Hops and Reconciliation: Dogfish Head 120 Minute IPA

This was the worst beer I'd ever tasted. I'd heard it talked about in such hushed, almost reverential, terms that I barely hesitated to shell out nearly a buck per fluid ounce of the stuff at Spec's Downtown. Later, as I poured about $7 worth of the beer down the drain, I wondered what the hell everyone was going on about.

That was nearly a decade ago, most of which time I spent telling everyone, whenever it came up, how resoundingly awful Dogfish Head 120 Minute IPA was. When bottles started appearing in local shops recently, I figured it was high time to give it another try, especially given that my sole experience with the stuff had come when I was a decided craft beer virgin. I felt differently this time.

120 pours a dark, clear orange brown, with quite a bit of gradient from top to bottom. A rather aggressive pour yields a voluminous head that can't decide if it wants to be rocky or creamy. In either event, it settles down quickly, opting for a thin, pockmarked but gently textured cap. Significant, Swiss-Cheesy lacing follows the beer down the glass.

The aroma leads with citrus and booze-soaked cherries. Then there's more booze. It's actually boozy enough that when I spilled a bit and some got in a cut on my hand, there was a telltale sting.

As the hops turn resinous, a sense-memory flashes through my brain: the sticky scent of pine tar, welded to our hands after climbing ponderosas for an afternoon, pelting each other with prickly cones. Then molasses, with its faintly tart edge. A deeply toasted grain aroma undergirds everything, like the last viable seconds of a roux before it's burnt. A dangerous, thrilling smell that speaks of promise and peril.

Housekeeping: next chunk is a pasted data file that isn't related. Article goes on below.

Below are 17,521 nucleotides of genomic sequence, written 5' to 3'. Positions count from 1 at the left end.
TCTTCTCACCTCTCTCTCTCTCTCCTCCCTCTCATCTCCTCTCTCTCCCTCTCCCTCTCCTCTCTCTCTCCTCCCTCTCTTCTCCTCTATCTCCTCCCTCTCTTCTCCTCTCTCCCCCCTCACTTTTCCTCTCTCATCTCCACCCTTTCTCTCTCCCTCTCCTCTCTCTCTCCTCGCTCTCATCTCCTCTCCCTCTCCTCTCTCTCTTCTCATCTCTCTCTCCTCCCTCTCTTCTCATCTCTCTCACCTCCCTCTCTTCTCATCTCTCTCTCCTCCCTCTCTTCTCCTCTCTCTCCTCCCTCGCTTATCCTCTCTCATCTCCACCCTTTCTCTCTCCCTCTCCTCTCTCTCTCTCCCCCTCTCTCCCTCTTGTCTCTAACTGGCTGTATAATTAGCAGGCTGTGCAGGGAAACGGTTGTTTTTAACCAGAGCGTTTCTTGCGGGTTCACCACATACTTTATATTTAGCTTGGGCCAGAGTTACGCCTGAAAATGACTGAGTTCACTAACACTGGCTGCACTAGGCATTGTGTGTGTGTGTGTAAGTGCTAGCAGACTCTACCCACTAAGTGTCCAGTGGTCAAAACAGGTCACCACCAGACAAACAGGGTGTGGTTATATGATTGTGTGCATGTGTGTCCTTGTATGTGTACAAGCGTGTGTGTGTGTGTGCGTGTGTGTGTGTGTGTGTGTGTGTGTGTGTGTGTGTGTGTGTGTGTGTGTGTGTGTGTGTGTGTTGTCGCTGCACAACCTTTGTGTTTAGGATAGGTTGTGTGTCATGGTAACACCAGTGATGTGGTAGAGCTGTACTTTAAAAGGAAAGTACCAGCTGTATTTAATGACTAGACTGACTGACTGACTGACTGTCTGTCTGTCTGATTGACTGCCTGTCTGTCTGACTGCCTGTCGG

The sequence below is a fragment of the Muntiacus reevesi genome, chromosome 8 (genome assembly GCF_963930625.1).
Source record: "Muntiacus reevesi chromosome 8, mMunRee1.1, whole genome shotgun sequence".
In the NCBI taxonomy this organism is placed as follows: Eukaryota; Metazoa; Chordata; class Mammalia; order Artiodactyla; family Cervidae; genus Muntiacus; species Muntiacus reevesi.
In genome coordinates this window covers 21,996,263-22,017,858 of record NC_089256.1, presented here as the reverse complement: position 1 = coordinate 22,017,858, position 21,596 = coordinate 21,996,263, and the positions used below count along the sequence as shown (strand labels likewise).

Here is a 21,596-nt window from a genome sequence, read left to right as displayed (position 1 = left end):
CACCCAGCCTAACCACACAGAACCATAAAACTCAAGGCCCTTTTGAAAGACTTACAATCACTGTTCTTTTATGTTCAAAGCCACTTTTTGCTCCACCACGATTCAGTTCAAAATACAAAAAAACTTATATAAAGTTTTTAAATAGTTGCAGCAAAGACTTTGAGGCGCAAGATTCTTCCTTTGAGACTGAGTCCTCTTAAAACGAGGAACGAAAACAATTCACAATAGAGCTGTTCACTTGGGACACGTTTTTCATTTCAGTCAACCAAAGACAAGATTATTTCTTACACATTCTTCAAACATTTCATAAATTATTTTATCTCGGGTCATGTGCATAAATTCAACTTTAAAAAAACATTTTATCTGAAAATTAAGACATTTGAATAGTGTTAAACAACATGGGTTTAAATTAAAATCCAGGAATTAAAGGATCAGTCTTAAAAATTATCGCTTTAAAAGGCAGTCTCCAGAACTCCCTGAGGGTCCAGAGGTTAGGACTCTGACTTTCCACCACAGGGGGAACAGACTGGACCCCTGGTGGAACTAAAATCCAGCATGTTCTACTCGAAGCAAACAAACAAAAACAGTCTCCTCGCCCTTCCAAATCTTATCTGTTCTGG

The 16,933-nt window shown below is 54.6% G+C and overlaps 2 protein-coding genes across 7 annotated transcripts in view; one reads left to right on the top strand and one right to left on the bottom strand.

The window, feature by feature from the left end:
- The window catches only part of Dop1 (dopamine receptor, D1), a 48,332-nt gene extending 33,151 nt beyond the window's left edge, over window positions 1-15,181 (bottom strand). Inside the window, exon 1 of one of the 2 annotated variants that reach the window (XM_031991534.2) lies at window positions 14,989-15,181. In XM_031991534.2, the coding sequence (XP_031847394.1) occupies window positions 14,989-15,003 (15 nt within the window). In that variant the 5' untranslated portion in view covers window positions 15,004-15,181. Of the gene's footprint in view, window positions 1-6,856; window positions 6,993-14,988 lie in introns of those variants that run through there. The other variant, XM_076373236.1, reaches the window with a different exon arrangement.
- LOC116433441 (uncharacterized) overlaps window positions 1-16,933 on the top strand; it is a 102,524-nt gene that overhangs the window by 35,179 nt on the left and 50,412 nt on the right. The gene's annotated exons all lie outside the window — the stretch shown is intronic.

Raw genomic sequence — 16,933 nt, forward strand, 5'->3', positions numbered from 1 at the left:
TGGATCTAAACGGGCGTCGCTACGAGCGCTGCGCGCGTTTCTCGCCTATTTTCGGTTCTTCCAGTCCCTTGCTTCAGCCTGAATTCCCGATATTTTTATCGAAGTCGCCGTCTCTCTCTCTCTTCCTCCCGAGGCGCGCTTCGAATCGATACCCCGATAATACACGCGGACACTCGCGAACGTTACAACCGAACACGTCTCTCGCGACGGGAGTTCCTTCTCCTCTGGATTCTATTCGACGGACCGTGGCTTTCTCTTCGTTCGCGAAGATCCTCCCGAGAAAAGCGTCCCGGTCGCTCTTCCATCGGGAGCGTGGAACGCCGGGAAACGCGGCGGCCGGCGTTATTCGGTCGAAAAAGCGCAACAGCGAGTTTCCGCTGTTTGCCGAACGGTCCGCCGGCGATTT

The first sip surprises with a wallop of almost shockingly bright, citrusy flavor up front, almost aerosolized on the alcohol it rides in on, like orange-oil Binaca. The bitterness is bracing, though matched by sweet malt. The sweet/bitter/citrus combination reminds me a lot of some sort of Italian Amaro. Amaro Nonino, in particular. The heavy malt component adds depth and a framework for what might otherwise be a cloying sweetness and overpowering bitterness. Here, it's more like a richness that provides justification.

Halfway in, and I'm starting to feel the 15-20 percent ABV estimate. I suppose it doesn't help that I also knocked back a comparison shot of Amaro Nonino. It wouldn't do to draw that line without verifying its validity. Science and journalistic integrity are crosses I bear for you.

As it warms, its woodiness and hoppy bitterness come out more, along with a much more upfront rendering of its high alcohol. The finish, though, rounds out dry and tasting vaguely of strawberries.

Looking back, I can see why I had such a strong reaction. This is, after all, a strong beer. There's a lot going on, none of which is subtle, and much of which is downright challenging. That challenge also makes it an interesting beer, once you're ready for that sort of thing. Ten years ago, I wasn't. These days, I'm always up for a challenge, though at such a steep price, I don't think I'll take this particular one again.

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Nicholas L. Hall is a husband and father who earns his keep playing a video game that controls the U.S. power grid. He also writes for the Houston Press about food, booze and music, in an attempt to keep the demons at bay. When he's not busy keeping your lights on, he can usually be found making various messes in the kitchen, with apologies to his wife.
Contact: Nicholas L. Hall